Pricing Methods for SaaS Products

Among the many pricing methods available, there are three methods that software companies generally use to create pricing plans for their products.

Cost-Plus Pricing

In this method, your price to the customer is a margin you add to the cost of the product. So if it costs you $100 to make the product, your final price to the customer will be $120 if you aim to make a 20% gross profit. Freelancers and agencies tend to use this form of pricing where they add up the various costs such as man hours invested, equipment cost, travel cost etc. and then put a margin on this cost to calculate the final price. More generally, if you have a single buyer, as is the case with freelancers, agencies etc. or even in government contracts, where the product is being built to specification, you would tend to use cost-plus pricing to create your final pricing.

Competition-Based Pricing

If you’re launching your product in a category where you already have competitors, you will likely use your competitor’s prices as a benchmark to price your product. So if you have two competitors that are charging $90 and $100 for similar products, perhaps you could price your product anywhere in the range of $80 to $100. If you’re launching another generic cola to compete with Coke and Pepsi, you’re likely to price your product around the price that these companies change for their cola. In the software industry, if you’re launching another customer support software like Zendesk or Freshdesk, you wouldn’t want your product’s price to be too high or too low compared to the cost of the Zendesk or Freshdesk products.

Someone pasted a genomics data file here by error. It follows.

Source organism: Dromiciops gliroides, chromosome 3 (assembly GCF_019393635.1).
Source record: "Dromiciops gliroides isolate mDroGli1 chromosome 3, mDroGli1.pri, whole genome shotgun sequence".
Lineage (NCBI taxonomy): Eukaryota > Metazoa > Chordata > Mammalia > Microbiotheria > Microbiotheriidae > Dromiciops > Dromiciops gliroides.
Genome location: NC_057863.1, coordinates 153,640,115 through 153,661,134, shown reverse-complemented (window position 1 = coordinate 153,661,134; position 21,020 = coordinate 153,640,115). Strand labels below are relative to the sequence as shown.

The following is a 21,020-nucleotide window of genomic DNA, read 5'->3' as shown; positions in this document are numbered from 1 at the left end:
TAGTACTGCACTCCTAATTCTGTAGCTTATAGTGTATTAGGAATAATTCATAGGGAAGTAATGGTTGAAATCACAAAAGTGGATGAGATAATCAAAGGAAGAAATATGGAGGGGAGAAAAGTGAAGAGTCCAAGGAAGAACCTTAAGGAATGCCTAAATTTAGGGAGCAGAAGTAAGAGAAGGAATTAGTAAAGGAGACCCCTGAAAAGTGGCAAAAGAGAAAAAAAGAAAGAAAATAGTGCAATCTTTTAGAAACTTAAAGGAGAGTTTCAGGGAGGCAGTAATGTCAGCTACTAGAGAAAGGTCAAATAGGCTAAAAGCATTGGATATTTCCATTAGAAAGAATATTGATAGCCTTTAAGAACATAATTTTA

Value-Based Pricing

Any SaaS product benefits customers in one or more of the following ways — increase revenues, reduce costs, or save time. In value-based pricing, you would first quantify the value (in dollar amount) your customer derives from your product. Eg. Using your marketing software, customers are able to increase their revenues by $1 million every year. You would then price your product at a fraction of this quantifiable value. In our example above, if we decide to take 10% of the value that the customer derives from our product, our price would be $100k per year. Similarly, if the customer ends up saving 20k man hours of time per year by using your product, you could price your product as factor of the time saved. If we assume that the man hour cost is $250 per man hour, this would mean that the customer is saving $5 million (20k * $250) per year. You could then price your product at $500k per year so that you take 10% of the total value saved by your customer.

Which Method Should You Use To Price Your SaaS Product

If you’re in the SaaS business (or actually any business for that matter), as a seller you want to ensure that you’re not leaving money on the table. The only way to do that is by using the Value-Based Pricing mechanism to price your product. Value-based pricing also ensures that you’re not overcharging or undercharging your customers. As an example, charge the customer X amount if the customer is able to derive 10X the value from your product.

Value-based pricing also allows you to scale your pricing based on the usage and the value that the customers are deriving from your product. If the customer is now able to derive 20X the value from your product, there is no reason you should not be able to charge 2X as the price of your product.

However, creating pricing plans based on value-based pricing method can require concerted effort where you understand your customers in-depth — their pain-points, how best to solve their problems, the benefits they will derive from your product etc. If you’re launching a new SaaS product, perhaps it might be better to go with competition-based pricing than value-based pricing. And if you’re able to reach a product-market fit, then invest efforts in building value-based pricing.

So that was it for this post. In my next post, I’ll cover how we used value-based pricing to create pricing plans for BrowserStack.

Update: You can read the next post here.

Principal Product Manager @ ThoughtSpot

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